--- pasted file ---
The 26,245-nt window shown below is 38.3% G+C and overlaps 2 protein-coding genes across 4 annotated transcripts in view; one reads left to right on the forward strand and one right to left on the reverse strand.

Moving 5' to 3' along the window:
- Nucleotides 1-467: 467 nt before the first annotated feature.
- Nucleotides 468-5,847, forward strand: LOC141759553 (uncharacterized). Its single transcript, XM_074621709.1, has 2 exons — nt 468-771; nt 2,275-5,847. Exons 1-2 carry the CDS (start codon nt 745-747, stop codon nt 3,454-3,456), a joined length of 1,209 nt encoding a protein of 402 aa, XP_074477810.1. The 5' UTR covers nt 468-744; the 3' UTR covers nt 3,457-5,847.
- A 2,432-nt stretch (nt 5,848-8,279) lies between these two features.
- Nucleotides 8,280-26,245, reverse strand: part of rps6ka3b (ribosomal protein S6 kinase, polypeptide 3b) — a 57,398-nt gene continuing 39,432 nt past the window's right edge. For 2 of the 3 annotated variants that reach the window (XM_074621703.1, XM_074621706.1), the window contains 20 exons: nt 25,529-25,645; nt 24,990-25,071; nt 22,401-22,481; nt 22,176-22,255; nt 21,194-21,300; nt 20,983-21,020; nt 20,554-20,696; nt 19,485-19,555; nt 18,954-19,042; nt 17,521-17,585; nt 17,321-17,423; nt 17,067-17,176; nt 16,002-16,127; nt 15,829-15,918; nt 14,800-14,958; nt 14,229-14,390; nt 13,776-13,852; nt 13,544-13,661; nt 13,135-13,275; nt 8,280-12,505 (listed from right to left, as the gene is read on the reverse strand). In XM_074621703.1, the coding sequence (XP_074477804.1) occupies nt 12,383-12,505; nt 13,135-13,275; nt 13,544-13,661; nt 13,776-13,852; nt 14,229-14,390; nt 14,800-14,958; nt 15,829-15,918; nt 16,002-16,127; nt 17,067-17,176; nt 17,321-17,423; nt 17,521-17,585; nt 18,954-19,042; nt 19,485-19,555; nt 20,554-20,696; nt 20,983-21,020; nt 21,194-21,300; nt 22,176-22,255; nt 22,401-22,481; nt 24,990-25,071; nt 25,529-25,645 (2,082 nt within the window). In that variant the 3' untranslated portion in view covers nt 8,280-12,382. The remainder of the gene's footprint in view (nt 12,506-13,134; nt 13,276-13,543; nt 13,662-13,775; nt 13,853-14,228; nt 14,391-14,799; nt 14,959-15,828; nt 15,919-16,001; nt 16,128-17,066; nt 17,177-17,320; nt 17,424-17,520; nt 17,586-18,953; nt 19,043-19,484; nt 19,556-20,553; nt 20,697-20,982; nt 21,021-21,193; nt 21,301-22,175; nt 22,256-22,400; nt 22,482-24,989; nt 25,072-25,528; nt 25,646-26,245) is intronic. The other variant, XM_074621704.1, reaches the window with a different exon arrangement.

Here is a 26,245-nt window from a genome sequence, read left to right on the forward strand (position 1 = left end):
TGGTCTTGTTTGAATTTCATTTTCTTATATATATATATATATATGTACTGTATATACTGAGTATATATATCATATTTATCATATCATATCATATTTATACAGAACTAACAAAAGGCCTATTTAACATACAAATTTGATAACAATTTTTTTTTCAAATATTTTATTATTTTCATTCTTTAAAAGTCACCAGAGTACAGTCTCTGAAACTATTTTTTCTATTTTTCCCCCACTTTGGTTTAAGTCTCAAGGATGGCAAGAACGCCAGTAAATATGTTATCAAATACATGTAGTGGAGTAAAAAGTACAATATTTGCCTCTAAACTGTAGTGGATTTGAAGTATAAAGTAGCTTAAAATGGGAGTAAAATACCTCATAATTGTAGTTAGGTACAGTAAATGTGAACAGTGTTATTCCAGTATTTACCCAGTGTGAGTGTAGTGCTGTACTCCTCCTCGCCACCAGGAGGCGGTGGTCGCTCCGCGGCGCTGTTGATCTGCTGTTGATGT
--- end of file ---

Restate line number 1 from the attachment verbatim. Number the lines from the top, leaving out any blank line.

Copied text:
The 26,245-nt window shown below is 38.3% G+C and overlaps 2 protein-coding genes across 4 annotated transcripts in view; one reads left to right on the forward strand and one right to left on the reverse strand.